Hopes are high that CRISPR–Cas9 could one day be used in people to correct mutations that cause disease. 2017 witnessed incredible advances in the gene editing technology – we present a synopsis of the most popular CRISPR papers published in Nature Research journals from the past year, measured by their Altmetric Attention Score.
Altmetric Score: 3023
Moving images have been encoded into the DNA of bacteria using the CRISPR system. This achievement, published in Nature, expands on previous demonstrations that DNA provides a promising medium for storing digital data within living cells.
Nature Communications – Real-space and real-time dynamics of CRISPR-Cas9 visualized by high-speed atomic force microscopy
Altmetric Score: 924
Researchers have visualized the dynamics of the CRISPR-Cas9 complex, providing valuable insights into the CRISPR-mediated DNA cleavage mechanism. The high-speed function, described in a Nature Communications paper, has enabled fast, film-like scans of the biomolecules taking part in the molecular scissoring action.
Altmetric Score: 517
Some mutations in cancer cells make them resistant to immunotherapy. Researchers have designed a ‘two-cell-type’ CRISPRCas9 screen to identify tumour-intrinsic genetic mutations associated with the sensitivity of melanoma cells to effector T cell function. Candidate genes identified include mediators of MHC class I antigen presentation, and genes unknown to be involved in these immunity processes. Published in Nature, the authors highlight the interaction between T-cell-secreted apelin and its receptor APLNR on tumour cells as a node for potent T-cell-mediated killing of cancer cells.
Nature Communications – Targeted activation of diverse CRISPR-Cas systems for mammalian genome editing via proximal CRISPR targeting
Altmetric Score: 465
Researchers have developed a new genome editing tool that makes CRISPR more efficient and flexible, reports a paper published in Nature Communications. The technique, called “proxy-CRISPR”, provides access to previously unreachable areas of the genome.
Nature Reviews Genetics – Am I ready for CRISPR? A user’s guide to genetic screens
Altmetric Score: 381
This Review, published in Nature Reviews Genetics, intends to guide users through the process of applying CRISPR technology to their biological problems of interest, especially in the context of discovering gene function at scale.
Nature – RNA targeting with CRISPR–Cas13
Altmetric score: 380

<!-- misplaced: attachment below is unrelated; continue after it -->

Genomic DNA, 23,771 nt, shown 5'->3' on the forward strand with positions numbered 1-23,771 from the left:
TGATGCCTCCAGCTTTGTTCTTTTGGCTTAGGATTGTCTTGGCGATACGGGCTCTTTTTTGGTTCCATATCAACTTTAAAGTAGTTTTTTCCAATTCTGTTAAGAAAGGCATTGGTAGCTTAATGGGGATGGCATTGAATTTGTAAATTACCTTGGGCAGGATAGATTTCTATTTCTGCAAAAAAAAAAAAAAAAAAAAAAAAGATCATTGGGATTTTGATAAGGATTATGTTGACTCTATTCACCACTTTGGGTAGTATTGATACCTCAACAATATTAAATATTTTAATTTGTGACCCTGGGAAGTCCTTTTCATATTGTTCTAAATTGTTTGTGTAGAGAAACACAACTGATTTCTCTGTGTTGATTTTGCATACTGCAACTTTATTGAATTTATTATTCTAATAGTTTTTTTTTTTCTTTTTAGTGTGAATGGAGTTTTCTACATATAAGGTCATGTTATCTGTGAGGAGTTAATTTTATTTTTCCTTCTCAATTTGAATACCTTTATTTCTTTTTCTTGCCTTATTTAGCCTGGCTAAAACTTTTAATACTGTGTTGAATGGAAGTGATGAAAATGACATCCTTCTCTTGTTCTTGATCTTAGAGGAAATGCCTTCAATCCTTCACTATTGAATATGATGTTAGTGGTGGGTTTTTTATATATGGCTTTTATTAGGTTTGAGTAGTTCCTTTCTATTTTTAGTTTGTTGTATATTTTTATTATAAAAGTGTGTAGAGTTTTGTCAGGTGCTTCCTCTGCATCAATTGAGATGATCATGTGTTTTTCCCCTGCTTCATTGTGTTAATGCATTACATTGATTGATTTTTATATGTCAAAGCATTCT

CRISPR–Cas prokaryotic defence systems have provided versatile tools for DNA editing. Here, the authors demonstrate that the class 2 type VI RNA-guided RNA-targeting CRISPR–Cas effector Cas13a (previously known as C2c2) can be engineered for RNA knockdown and binding in mammalian cells. This addition to the CRISPR toolbox, described in a Nature paper, expands its potential uses to transcript tracking and knockdown.
Altmetric score: 339
A novel screening method that uses CRISPR-Cas9 genome editing technology to test the function of thousands of tumor genes in mouse models has revealed new drug targets that could potentially enhance the effectiveness of PD-1 checkpoint inhibitors – a promising new class of cancer immunotherapy. The study is published in Nature.
Nature Biotechnology – CRISPR–Cas9 epigenome editing enables high-throughput screening for functional regulatory elements in the human genome
Altmetric Score: 239
Researchers have developed a method to swiftly screen the non-coding DNA of the human genome for links to diseases that are driven by changes in gene regulation, according to a paper published in Nature Biotechnology. The technique could revolutionize modern medicine’s understanding of the genetically inherited risks of developing heart disease, diabetes, cancer, neurological disorders and others, and lead to new treatments.
Altmetric score: 228
One of the main concerns about the use of CRISPR in genome editing is the possibility of ‘off-target’ events. Scientists have been modifying the central enzyme involved in CRISPR editing to reduce this unwanted property. This study, published in Nature, describes a new version of the nuclease, ‘HypaCas9’, which enables more accurate editing, without substantial loss of efficiency on the desired target.
Altmetric Score: 215
Reported in Nature Methods, researchers have developed a systematic approach to map human genetic networks by combinatorial CRISPR–Cas9 perturbations coupled to robust analysis of growth kinetics. 73 pairs of cancer genes were targeted with dual guide RNAs in three cell lines, comprising 141,912 tests of interaction. Numerous therapeutically relevant interactions were identified, and these patterns replicated with combinatorial drugs at 75% precision. Consequently, it is anticipated that cellular context will be critical to synthetic-lethal therapies.
Nature Microbiology – A CRISPR–Cas9-based gene drive platform for genetic interaction analysis in Candida albicans
Altmetric Score: 209
Researchers have developed a CRISPR-Cas9-based “gene drive” platform to create diploid strains of Candida albicans – a notorious human fungal pathogen that causes thrush and serious systemic infections – where one or both gene copies could be efficiently deleted. The technique, reported in Nature Microbiology, may lead the way toward a better understanding of drug resistance and biofilm-forming mechanisms.
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